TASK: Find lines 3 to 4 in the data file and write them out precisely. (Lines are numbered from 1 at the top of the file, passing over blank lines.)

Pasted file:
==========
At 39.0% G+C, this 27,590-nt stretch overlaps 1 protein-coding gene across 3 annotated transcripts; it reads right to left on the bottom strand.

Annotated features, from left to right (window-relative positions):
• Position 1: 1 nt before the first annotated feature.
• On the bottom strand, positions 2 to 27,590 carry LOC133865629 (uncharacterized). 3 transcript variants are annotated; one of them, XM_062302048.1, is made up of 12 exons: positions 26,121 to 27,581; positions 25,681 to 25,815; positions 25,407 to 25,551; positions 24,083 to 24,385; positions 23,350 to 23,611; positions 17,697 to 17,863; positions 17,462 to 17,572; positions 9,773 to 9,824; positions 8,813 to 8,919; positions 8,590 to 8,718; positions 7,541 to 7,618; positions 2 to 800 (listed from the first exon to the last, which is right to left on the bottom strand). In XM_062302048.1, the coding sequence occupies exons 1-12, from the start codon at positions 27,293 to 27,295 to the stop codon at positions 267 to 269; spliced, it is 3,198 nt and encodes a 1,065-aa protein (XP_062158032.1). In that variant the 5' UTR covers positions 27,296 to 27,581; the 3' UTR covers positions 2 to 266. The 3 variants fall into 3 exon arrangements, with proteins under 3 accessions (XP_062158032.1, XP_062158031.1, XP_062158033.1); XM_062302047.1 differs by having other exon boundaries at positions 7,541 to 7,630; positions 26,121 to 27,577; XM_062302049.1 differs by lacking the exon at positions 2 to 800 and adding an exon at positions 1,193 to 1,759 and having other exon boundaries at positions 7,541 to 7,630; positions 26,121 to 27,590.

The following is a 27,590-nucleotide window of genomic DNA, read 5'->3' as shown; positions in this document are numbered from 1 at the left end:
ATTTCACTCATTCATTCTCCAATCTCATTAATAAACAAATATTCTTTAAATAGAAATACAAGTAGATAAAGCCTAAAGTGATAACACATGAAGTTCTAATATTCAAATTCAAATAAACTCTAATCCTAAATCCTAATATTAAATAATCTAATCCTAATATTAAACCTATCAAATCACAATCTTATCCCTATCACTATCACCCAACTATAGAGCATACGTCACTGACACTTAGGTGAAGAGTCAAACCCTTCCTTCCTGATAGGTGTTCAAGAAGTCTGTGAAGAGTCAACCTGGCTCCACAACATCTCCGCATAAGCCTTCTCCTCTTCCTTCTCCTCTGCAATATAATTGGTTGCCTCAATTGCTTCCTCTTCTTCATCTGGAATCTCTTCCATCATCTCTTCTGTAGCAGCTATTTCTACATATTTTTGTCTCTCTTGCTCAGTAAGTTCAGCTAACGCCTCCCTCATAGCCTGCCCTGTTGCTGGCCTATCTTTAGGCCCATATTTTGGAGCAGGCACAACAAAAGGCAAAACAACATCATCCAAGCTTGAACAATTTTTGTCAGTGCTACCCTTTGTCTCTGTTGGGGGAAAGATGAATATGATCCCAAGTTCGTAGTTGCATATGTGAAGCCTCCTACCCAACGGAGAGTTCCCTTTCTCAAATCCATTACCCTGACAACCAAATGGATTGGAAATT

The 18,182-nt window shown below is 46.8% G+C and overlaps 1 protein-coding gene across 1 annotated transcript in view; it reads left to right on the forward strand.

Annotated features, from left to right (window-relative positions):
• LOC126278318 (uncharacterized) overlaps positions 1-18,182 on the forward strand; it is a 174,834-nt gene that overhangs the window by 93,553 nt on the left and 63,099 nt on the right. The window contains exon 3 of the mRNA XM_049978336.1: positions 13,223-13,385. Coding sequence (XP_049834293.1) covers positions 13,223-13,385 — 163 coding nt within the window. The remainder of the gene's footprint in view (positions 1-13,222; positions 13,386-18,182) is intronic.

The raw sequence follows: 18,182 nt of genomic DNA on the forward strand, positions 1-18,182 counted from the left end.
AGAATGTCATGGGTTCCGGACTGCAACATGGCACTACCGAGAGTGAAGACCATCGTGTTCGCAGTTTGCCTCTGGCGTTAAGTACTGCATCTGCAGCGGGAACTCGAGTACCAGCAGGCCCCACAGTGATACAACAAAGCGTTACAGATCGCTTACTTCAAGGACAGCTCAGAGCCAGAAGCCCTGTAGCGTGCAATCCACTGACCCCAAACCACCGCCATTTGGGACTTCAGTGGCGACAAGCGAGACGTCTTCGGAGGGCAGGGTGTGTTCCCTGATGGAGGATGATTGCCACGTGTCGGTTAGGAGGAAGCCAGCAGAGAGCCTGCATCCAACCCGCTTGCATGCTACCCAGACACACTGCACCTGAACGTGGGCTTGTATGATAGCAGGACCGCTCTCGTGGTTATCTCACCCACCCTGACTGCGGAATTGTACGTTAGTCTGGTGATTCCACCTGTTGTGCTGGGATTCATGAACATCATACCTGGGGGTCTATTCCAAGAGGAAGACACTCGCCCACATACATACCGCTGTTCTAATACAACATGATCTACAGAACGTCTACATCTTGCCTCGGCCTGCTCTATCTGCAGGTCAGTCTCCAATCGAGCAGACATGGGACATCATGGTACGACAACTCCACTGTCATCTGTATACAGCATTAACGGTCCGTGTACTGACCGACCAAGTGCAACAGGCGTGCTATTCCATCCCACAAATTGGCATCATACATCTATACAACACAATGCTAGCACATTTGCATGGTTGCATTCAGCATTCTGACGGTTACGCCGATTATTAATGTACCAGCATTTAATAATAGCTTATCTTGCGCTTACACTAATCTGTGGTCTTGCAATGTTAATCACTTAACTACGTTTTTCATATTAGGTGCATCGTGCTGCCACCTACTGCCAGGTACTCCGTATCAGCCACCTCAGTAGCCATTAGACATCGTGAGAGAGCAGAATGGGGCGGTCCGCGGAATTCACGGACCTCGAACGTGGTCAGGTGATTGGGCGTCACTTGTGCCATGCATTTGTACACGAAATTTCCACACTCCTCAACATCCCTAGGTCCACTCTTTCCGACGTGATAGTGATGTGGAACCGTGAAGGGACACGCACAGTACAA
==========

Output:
• Position 1: 1 nt before the first annotated feature.
• On the bottom strand, positions 2 to 27,590 carry LOC133865629 (uncharacterized). 3 transcript variants are annotated; one of them, XM_062302048.1, is made up of 12 exons: positions 26,121 to 27,581; positions 25,681 to 25,815; positions 25,407 to 25,551; positions 24,083 to 24,385; positions 23,350 to 23,611; positions 17,697 to 17,863; positions 17,462 to 17,572; positions 9,773 to 9,824; positions 8,813 to 8,919; positions 8,590 to 8,718; positions 7,541 to 7,618; positions 2 to 800 (listed from the first exon to the last, which is right to left on the bottom strand). In XM_062302048.1, the coding sequence occupies exons 1-12, from the start codon at positions 27,293 to 27,295 to the stop codon at positions 267 to 269; spliced, it is 3,198 nt and encodes a 1,065-aa protein (XP_062158032.1). In that variant the 5' UTR covers positions 27,296 to 27,581; the 3' UTR covers positions 2 to 266. The 3 variants fall into 3 exon arrangements, with proteins under 3 accessions (XP_062158032.1, XP_062158031.1, XP_062158033.1); XM_062302047.1 differs by having other exon boundaries at positions 7,541 to 7,630; positions 26,121 to 27,577; XM_062302049.1 differs by lacking the exon at positions 2 to 800 and adding an exon at positions 1,193 to 1,759 and having other exon boundaries at positions 7,541 to 7,630; positions 26,121 to 27,590.